Perhaps it is a factor of getting older but I feel like time is going by faster each year. On the other hand, looking back over the last month it seems like November was a year ago instead of just a month past. The Christmas season started out extremely busy with four or five nights a week taken up by one or another event or meeting. By mid-December burn-out sets in as all the dinners, celebrations and public gatherings suddenly come to a halt. Relief is short-lived as one suddenly realizes that Christmas is only ten days away and about 90 percent of planned Christmas shopping has yet to take place. Company arrives within a week and the next seven days more closely represents a holiday comedy as additional pets arrive with owners and chaos ensues until everyone gets used to everyone else. In the end, it all turns out well as Roberta and I settle into the final week of the season to quietly bring in the New Year. New Year’s Day is spent taking decorations down and then trying to figure out what goes into what box which was previously labeled with permanent markers as to contents, except for some reason nothing exactly fits into the properly labeled container. The final task is to somehow place it all back into its appropriate storage place in some kind of logical order for next year yet the Nativity scene, wreaths and outdoor lights which go up first will still manage to be buried in the back of the attic under at least several tons of seldom-used decorations. Our final reprieve will be to return to watching serious drama/mysteries from British TV along with a few local favorites, none of which of course will start until sometime in the middle of January. Fortunately, God invented the DVD player which induces calmness as we escape from the reality of the rest of the New Year. Looking forward…
If I had a wish for 2018 it would be that somehow we could return to a degree of civility in our discussion of issues that affect all of us. A local commentator recently loosed a barrage of invective in our county paper toward those with whom he vehemently disagrees, launching a tirade of personal insults toward his political opposites. Once upon a time, there were editors whose job it was to reject ad hominem attacks and require writers to stick to facts and issues. Obviously, they’ve all been fired as cost-cutting moves; it’s simpler just to hire members of political campaigns to elaborate on the human failings of their political opponents.
There are some real issues that are going to impact all of us, such as the Jan. 1 increase in DMV vehicle registrations, imposed by the State Legislature on top of gas tax increases to raise revenue for road improvements. Most politicians who remain in office long enough are likely retired, slight-of-hand illusionists. They are quite adept at persuading voters they’re really trying to help them as they mislead and misdirect our attention from their real agenda. In the case of the gas tax/DMV fee increase, our (Republican) State Assemblyman, Jordan Cunningham, revealed to us months ago that as much as 40 percent of prospective gas tax revenue had already been earmarked by the Democrat-controlled Legislature for purposes other than fixing or improving roads, which is the lowest spending priority for most of his Democratic colleagues in the Legislature.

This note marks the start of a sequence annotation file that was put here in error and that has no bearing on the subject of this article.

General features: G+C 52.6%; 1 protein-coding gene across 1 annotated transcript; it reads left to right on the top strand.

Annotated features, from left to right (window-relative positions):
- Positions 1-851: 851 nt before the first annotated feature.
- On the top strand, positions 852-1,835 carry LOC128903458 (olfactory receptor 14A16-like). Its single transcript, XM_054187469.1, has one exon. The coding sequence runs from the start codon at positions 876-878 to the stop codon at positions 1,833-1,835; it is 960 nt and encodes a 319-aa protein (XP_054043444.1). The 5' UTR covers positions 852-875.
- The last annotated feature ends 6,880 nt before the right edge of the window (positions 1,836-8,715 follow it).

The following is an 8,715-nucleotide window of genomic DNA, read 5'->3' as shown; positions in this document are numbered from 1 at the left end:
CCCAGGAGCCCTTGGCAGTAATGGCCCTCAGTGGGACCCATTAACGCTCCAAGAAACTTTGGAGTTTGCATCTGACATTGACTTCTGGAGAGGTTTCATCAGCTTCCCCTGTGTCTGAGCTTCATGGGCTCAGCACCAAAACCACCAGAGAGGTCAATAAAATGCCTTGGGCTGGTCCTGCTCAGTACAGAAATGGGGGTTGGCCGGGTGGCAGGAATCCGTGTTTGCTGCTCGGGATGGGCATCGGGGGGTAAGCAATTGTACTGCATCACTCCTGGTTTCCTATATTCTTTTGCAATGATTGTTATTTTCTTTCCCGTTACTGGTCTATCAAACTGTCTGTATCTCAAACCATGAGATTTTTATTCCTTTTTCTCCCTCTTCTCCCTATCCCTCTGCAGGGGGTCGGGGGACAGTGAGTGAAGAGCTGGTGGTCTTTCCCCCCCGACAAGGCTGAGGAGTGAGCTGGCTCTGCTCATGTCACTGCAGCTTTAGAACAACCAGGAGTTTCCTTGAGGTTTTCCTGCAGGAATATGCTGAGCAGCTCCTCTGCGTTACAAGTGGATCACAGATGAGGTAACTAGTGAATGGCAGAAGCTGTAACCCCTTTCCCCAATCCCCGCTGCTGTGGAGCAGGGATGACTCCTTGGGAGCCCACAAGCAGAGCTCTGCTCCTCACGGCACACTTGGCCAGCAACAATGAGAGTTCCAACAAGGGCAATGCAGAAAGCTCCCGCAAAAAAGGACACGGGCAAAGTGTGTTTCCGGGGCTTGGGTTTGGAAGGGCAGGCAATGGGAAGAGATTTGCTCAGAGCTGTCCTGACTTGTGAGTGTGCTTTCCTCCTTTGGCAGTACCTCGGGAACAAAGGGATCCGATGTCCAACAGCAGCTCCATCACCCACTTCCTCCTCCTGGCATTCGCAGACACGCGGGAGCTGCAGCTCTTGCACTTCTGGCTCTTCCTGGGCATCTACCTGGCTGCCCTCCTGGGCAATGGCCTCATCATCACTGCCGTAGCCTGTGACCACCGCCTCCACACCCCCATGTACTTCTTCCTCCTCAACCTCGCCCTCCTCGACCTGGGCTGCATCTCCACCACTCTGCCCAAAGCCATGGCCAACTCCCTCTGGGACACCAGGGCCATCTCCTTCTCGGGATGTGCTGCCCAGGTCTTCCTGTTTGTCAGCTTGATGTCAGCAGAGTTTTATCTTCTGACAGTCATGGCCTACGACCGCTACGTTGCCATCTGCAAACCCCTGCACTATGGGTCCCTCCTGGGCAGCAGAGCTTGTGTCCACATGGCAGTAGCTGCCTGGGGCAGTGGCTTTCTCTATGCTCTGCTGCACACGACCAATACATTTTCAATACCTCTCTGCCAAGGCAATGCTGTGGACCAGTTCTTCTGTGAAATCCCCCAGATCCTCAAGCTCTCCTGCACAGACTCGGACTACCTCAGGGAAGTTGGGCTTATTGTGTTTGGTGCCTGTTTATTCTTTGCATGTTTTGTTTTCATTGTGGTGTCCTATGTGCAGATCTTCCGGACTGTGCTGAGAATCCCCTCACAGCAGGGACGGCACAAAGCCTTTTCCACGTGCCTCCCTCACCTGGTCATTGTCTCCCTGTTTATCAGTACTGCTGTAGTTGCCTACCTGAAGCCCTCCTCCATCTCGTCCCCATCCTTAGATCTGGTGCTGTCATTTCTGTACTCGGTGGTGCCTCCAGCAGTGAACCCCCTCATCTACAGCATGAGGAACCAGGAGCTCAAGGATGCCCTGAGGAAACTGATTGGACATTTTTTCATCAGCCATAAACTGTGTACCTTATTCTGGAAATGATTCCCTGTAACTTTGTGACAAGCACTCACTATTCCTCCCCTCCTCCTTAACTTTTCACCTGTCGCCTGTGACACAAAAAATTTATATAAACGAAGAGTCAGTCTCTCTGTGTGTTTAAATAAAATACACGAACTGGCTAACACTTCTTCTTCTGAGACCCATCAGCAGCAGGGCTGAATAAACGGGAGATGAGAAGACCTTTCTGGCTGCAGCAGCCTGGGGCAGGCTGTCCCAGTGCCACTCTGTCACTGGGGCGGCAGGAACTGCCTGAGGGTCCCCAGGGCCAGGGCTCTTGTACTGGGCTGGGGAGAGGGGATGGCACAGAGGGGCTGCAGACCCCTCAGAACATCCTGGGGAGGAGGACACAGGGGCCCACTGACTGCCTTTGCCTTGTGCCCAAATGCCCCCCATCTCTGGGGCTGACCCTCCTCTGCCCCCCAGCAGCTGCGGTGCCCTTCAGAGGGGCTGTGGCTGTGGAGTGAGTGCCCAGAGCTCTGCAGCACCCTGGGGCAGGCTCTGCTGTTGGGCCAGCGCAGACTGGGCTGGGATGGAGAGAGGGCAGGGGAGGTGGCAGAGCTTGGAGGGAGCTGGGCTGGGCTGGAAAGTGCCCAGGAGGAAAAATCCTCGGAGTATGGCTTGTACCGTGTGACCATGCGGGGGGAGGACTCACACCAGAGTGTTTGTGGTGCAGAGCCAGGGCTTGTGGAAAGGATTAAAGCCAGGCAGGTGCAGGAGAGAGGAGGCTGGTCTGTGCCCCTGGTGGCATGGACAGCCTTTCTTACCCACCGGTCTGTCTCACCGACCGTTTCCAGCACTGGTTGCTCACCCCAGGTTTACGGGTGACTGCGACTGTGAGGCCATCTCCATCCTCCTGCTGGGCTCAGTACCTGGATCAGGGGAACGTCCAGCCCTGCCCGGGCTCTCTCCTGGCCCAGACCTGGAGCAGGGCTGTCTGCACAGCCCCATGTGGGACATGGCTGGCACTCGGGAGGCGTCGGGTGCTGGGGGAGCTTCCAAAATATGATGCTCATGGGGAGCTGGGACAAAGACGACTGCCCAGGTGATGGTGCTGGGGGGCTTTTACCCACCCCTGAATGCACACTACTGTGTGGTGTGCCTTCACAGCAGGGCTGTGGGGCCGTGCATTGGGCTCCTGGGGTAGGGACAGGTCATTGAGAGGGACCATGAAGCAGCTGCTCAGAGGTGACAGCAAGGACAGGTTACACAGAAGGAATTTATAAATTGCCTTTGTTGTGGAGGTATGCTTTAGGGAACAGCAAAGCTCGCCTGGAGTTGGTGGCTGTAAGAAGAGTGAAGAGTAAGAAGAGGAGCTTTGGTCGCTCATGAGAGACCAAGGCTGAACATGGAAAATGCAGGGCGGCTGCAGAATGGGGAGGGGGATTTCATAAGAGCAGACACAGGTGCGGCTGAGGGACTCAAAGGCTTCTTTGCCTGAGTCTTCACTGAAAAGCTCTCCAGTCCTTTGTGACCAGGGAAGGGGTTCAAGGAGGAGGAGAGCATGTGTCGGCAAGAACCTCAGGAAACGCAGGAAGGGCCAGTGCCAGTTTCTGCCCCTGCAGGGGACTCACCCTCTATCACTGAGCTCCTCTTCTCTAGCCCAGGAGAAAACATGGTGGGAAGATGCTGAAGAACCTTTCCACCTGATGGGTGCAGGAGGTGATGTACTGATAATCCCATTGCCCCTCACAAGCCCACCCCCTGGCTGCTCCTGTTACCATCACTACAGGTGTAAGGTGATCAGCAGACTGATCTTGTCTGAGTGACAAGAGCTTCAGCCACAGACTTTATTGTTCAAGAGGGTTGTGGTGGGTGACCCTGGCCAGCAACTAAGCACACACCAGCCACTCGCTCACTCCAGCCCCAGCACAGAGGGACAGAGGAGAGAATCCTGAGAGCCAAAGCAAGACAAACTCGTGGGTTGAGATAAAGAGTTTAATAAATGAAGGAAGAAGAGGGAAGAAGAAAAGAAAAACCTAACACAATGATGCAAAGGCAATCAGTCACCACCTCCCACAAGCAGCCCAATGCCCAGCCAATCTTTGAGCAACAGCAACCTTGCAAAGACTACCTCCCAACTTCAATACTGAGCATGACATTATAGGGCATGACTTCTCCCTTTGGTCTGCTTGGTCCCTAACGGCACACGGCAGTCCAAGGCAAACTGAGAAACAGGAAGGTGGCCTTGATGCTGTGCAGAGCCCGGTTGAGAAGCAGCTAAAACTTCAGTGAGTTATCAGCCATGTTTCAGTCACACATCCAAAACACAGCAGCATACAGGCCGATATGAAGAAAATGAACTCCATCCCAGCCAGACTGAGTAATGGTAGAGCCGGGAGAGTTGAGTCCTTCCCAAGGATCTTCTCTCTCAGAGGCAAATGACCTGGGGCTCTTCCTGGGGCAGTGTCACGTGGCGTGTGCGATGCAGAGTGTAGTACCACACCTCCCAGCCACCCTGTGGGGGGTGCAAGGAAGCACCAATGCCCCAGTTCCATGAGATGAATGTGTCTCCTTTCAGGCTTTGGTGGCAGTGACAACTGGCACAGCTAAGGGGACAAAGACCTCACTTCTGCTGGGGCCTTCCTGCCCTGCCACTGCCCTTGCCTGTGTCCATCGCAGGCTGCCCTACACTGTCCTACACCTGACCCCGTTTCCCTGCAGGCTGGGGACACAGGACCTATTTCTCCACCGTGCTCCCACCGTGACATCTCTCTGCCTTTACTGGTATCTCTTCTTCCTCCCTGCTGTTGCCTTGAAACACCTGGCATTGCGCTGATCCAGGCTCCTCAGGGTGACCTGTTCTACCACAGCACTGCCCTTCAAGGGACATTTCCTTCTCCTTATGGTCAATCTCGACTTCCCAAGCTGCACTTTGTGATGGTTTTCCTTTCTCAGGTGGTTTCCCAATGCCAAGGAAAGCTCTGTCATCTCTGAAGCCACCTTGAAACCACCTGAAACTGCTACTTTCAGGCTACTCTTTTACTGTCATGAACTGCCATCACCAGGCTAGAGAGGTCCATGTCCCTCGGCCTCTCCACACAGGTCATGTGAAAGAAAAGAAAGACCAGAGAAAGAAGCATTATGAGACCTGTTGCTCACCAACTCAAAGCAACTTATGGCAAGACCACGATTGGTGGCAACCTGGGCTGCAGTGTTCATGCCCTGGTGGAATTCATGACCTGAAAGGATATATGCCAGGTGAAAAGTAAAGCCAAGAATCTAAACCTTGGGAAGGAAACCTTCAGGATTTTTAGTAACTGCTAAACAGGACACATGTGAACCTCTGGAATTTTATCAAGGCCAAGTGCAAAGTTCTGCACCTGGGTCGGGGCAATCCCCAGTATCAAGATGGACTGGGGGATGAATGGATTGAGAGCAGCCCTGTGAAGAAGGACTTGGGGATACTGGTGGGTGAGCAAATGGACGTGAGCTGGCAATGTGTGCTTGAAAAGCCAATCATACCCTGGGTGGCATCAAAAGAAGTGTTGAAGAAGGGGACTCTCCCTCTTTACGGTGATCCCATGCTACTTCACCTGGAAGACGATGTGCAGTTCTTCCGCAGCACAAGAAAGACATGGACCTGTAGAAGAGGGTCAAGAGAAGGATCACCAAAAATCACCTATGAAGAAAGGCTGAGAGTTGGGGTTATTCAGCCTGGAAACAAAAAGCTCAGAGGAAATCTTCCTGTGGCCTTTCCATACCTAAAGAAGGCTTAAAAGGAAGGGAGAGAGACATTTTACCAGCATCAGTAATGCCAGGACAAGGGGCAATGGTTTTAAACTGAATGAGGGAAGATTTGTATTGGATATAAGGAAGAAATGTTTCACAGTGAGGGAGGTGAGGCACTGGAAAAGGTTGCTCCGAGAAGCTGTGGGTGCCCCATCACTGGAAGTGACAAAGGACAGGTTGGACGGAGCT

On top of that, zealous analysts have already figured out that fuel economies imposed on cars purchased by the public are producing the unintended consequence of so reducing vehicle fuel usage that insufficient tax revenues are being collected to fix the roads. The Democrat’s solution is to impose miles driven fees to recoup the money drivers are saving and recover it into the State’s tax coffers, naturally to spend on something else other than roads.
Other insults to the voters include continuing to dump convicted felons onto the County Jail, thereby minor offenders, (like the guy who breaks into your car to steal your stereo) gets a summons instead of being arrested. He ignores the summons as the jail hasn’t any room for him anyway and he can come back and steal the replacement stereo your insurance company refused to pay for (your loss didn’t cover the deductible).
Living in California will be more dangerous as more drivers are getting “high” to escape the expensive Purgatory the state has become. The Rocky Mountain High-Intensity Drug Trafficking Area released an analysis of how legalization of marijuana is working out in Colorado. It’s not.
Traffic fatalities directly linked to marijuana use have increased 48 percent since legalization, even though all traffic deaths increased only 11 percent. When recreational use was added traffic deaths increased 62 percent. Youth use of the drug increased 20 percent and Colorado is now No. 1 in the nation for past month marijuana use. There are many more statistics, none good except, hey, I bet in a few years California will be “number one” in something once again.